Vicki Melson Tells Us “How Losing My Breasts Made Me Complete”

By admin

October has been Breast Cancer Awareness Month. To raise awareness for LGBTIQ breast cancer and health, we have the privilege (thanks to ACON’s #TalkTouchTest campaign) of sharing Vicki Melson’s personal journey through breast cancer diagnosis, and how her Queer community helped her navigate that journey.

In 2013 I found a lump in my breast. It was hard, like a tiny pea, and the flesh around it felt thickened. My GP told me not to worry, she couldn’t feel it, but I fussed so she sent me for tests. The mammogram was clear, but the ultrasound showed a tiny black spot, probably a cyst they said.

I remember the fear that day. The vulnerability of sitting half naked under a harsh fluorescent light, alone in a small room, waiting. There was so much waiting.

Diagnosis took seven weeks and is the worst place to reside. Multiple tests and biopsies left me feeling like a human pincushion but eventually I was diagnosed with grade one, stage one, tubular breast cancer. I had a lumpectomy and seven weeks of radiotherapy. I was left exhausted, with a small scar on my breast, my badge of honour, which I loved.

Vicki's "badge of honour" following her first lumpectomy
Vicki’s “badge of honour” following her first lumpectomy

I decided, against my better judgment, to keep my initial diagnosis quiet. As a result I felt a sense of shame. To be a person with cancer instantly cast me as a vulnerable human, tearing down the unbreakable façade that I chose to live behind. I cried a lot, I felt displaced. I wanted to tell my story but I didn’t feel strong enough.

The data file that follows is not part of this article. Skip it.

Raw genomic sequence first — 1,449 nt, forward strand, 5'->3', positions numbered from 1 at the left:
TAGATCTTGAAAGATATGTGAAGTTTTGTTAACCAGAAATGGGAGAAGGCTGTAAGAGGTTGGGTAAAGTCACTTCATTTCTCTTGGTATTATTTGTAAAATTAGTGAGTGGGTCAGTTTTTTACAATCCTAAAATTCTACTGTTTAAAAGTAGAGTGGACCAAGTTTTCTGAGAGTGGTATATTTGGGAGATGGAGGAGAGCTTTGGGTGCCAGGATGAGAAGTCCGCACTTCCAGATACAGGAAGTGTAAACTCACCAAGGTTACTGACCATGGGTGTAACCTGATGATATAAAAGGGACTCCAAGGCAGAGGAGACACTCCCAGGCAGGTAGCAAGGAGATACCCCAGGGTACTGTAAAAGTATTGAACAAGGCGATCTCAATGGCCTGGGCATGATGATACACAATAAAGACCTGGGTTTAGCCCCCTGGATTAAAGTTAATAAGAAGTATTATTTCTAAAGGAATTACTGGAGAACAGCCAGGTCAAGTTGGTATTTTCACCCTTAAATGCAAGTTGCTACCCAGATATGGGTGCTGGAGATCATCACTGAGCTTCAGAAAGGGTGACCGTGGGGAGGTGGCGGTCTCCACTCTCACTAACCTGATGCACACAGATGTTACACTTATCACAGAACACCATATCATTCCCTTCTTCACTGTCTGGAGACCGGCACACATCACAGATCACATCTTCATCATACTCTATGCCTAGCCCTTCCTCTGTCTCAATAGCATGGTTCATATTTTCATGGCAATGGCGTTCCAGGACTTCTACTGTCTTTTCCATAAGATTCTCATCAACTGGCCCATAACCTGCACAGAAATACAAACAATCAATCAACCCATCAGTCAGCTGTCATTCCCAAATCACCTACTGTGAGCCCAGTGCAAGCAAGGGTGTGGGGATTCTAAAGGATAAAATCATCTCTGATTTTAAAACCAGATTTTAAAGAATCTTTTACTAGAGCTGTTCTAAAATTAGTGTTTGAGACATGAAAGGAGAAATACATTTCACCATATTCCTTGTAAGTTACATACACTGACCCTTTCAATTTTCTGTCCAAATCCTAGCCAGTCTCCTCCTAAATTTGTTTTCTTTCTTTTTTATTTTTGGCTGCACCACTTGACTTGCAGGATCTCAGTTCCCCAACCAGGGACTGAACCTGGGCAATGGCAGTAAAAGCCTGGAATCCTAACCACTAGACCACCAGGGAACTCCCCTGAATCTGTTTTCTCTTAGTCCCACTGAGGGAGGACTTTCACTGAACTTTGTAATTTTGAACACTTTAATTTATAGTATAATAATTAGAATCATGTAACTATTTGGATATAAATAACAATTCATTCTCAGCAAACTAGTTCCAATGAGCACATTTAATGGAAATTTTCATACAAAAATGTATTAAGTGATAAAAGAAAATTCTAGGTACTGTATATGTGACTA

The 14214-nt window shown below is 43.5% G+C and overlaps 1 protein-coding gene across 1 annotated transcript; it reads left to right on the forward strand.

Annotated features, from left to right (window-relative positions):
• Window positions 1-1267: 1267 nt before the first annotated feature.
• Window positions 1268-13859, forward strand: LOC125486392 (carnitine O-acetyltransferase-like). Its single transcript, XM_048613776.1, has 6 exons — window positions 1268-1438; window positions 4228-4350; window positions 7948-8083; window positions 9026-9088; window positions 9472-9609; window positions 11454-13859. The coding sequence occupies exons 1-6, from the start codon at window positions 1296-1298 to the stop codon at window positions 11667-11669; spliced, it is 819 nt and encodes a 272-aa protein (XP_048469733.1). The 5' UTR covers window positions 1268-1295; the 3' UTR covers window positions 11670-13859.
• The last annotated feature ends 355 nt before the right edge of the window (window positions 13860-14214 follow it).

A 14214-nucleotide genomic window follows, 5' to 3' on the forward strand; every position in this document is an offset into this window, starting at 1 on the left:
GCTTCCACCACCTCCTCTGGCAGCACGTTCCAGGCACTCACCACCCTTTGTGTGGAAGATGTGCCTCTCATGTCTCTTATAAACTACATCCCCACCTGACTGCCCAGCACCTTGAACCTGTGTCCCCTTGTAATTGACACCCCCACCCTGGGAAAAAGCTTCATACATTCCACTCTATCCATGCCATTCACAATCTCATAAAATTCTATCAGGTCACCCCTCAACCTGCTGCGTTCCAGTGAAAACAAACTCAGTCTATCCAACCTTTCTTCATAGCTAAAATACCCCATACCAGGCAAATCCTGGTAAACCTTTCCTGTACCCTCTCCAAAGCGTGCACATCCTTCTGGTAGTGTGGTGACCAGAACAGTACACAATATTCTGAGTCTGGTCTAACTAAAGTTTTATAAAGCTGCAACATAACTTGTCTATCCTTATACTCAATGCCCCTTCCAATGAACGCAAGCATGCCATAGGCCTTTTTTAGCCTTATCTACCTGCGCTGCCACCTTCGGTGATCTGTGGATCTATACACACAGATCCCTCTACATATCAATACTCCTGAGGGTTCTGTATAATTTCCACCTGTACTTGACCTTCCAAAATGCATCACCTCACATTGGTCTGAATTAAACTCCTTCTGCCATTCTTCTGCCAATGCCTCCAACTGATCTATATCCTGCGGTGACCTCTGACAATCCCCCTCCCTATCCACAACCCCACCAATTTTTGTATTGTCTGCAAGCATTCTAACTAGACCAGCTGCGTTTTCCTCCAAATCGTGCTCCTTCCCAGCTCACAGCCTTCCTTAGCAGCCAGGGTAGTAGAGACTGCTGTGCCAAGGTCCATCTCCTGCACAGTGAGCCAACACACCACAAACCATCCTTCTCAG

And then my partner left me.

So there I was, 49 years old and single. I looked at my options. I could stay home and disappear or I could get over a multitude of social phobias and get out there. I chose the latter. I accepted all invitations, I pretty much broke Tinder, and I made a point of embracing the community that I had flirted with for so long: the queer community, a place where I had always felt safe and complete. The dancefloor became my healing place and its inhabitants welcomed me with loving arms. I became strong again.

Vicki with her unofficially adopted son Jack
Vicki with her unofficially adopted son Jack

I faced stressful yearly check ups which forced me back into a space of extreme vulnerability, each time feeling once again that my life was hanging in the balance. The first year’s results were clear, the second, borderline. As the months passed I learned not to feel consumed by the fear of recurrence, then just as I relaxed, the cancer returned.

My third year MRI revealed a dark spot in my right breast. It was untraceable on both mammogram and ultrasound, which made standard biopsy impossible. My only option was an MRI guided biopsy. I was used to MRIs by now, despite being claustrophobic, but this one was different. There were nine people in the room, all talking about me. I was clearly a science experiment and I’ve never felt so inhuman.

One kind nurse noticed I was shaking. “I’m part greyhound”, I said. She patted me. My breast was drilled into repeatedly. I started to weep and the nurse stroked me. “You’re a very brave greyhound,” she said. I fell to pieces.